True wind, is the wind that God, or whatever supreme being you subscribe to, gave you for a smooth and comfortable voyage. Apparent wind, is what you get when you don’t listen to God, and end up with a crashing, banging, stomach churning roller coaster that lasts for 9 hours. The lesson is made even more poignant when we suddenly realize that for the first time since we left home on August 12 that we were finally heading in a southerly direction. Only 2500 more miles and we will be in Key West!!!! As the lurching belly slapping square waves, splashed over the dodger there are a few additional moments that revolved around the theme of “what the hell were we thinking???”

In New Brunswick the boating facilities are designed for shallow draft fishing vessels. In the harbours we visited, a low tide water level of 5 feet was considered to be pretty good. In Shippagan Gully for example, the fuel dock is only accessible at high tide. If one needs fuel you need to wait until the tide comes in, or you do without the fuel. After my experience at st-Anne-des-Monts, I waited. The good news is that when you finally get to the fuel dock, you are paying fisherman’s prices from the local Co-op, which means something around $1.00/L.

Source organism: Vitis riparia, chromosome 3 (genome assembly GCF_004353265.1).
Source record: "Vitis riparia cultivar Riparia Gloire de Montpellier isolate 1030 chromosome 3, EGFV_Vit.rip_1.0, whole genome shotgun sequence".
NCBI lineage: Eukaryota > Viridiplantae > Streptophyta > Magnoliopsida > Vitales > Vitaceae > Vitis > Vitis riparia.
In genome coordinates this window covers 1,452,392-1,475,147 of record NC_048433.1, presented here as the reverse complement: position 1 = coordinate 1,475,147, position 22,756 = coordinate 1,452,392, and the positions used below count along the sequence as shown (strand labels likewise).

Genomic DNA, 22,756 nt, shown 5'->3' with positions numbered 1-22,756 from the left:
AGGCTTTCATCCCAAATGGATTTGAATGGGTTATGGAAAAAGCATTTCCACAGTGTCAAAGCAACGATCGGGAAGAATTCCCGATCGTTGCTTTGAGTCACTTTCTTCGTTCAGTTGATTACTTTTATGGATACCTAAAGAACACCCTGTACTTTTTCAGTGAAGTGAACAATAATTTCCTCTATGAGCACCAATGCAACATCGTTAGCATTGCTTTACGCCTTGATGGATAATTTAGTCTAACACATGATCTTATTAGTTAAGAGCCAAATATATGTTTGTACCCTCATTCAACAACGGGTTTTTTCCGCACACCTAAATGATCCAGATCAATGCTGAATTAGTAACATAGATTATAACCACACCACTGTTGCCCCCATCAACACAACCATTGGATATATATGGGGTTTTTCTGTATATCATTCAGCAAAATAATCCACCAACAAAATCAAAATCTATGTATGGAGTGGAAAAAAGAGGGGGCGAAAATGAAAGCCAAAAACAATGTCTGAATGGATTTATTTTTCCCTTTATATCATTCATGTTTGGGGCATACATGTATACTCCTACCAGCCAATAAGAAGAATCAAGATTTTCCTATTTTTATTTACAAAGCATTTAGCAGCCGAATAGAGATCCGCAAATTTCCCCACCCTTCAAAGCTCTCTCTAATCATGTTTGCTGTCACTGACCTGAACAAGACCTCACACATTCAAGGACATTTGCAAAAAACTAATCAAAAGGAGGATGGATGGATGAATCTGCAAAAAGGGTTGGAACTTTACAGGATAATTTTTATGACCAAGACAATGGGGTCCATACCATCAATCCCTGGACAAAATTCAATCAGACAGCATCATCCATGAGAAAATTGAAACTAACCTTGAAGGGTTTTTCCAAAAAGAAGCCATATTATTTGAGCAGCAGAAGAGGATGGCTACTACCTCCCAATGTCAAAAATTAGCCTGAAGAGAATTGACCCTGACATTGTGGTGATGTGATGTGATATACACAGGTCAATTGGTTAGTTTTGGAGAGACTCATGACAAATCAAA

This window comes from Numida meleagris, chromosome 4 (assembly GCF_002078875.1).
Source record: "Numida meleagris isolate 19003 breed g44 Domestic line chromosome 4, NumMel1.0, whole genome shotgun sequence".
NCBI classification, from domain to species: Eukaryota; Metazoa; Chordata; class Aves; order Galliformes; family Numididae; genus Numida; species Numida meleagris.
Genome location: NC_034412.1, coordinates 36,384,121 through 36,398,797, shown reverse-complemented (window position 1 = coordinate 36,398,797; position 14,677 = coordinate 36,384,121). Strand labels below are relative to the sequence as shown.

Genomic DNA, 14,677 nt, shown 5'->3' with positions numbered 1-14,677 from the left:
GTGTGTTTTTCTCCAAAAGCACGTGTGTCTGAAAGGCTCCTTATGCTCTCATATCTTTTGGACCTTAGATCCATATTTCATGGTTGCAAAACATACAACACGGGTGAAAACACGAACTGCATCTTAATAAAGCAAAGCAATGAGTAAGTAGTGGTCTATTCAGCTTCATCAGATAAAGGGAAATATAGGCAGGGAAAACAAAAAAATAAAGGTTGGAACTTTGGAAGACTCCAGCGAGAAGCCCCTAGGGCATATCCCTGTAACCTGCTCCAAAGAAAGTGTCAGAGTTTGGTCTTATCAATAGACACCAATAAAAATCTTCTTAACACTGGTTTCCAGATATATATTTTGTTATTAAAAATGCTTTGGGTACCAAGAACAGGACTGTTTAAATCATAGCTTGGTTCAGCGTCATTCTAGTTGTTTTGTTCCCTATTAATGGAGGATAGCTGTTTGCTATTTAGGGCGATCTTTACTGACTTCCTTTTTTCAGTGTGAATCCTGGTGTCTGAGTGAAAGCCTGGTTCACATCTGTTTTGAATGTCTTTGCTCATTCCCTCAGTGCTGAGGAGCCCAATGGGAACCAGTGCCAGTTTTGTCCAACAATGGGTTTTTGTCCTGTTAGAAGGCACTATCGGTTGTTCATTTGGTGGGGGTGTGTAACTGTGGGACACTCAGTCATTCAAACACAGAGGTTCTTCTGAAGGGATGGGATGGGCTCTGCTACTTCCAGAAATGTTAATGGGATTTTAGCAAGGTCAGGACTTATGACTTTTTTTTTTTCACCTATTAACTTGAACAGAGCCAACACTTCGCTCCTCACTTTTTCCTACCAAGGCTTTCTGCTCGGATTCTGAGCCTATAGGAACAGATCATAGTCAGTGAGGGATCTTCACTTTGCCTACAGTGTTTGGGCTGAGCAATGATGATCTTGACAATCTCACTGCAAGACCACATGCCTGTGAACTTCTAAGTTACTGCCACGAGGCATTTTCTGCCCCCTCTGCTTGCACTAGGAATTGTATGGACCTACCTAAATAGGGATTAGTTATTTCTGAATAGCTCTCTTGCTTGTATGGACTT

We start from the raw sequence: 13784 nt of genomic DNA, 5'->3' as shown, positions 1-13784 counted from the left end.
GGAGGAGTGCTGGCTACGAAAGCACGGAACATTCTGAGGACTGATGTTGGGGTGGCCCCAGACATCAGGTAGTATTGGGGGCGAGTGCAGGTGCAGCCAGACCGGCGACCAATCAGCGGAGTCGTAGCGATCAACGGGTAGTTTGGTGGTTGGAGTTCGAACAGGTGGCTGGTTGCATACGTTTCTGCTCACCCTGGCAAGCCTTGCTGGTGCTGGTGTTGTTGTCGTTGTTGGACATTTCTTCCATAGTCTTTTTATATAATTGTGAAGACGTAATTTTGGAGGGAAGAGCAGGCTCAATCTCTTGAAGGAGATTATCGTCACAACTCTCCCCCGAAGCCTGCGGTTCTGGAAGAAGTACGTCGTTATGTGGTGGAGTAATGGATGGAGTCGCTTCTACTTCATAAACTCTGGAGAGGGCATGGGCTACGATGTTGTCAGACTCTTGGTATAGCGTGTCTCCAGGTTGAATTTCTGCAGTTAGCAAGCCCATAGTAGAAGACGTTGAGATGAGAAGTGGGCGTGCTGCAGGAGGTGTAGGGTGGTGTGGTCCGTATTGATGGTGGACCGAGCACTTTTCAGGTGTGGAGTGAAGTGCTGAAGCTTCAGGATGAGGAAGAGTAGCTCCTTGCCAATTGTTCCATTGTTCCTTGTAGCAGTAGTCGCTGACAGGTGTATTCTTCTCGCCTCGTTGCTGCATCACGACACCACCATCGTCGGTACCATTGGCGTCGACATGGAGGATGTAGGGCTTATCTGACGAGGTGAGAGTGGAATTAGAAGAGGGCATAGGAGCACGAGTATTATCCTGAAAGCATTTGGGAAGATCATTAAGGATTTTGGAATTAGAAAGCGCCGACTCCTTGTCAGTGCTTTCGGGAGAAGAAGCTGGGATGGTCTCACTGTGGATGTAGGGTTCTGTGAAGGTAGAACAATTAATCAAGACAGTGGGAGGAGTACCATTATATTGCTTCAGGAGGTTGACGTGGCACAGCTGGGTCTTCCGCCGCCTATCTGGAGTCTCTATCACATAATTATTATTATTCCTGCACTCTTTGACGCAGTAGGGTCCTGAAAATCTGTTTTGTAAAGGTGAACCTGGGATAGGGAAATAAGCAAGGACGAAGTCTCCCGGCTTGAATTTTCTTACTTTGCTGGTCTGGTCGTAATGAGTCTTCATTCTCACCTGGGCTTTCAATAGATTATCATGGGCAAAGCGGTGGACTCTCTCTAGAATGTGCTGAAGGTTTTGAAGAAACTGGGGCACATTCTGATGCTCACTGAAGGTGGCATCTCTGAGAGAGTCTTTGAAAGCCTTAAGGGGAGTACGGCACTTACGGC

The lack of facilities however creates a closeness amongst the people that live here that is both astonishing and heartwarming to an outsider. There is a sense of community and looking out for one another that simply does not exist in larger more ”civilized” centers. We had total strangers drive us around like family, and in Shediac, we were brought into the local yachting community as if we were long lost relatives. In the space of 30 minutes while doing our laundry, Pat and I were welcomed into a circle of friends that turned a trip to the laundry room into a very late evening by the fire.

Thanks to Diane, Daniel, Richard, Marco, Sylvie, Odette, Alan, Elizabeth….. and the names that I can’t remember but who’s warmth I will never forget. The clams at Goulds were wonderful and yes we are looking forward to returning for an Acadian Poutine in the future. Next time we’ll call ahead! We are off to PEI and Nova Scotia, next week and hopefully we will be able to stay ahead of the frost. Have a great week.

click on the pictures for the captions, and run the slideshow to view full screen


Sailorman said...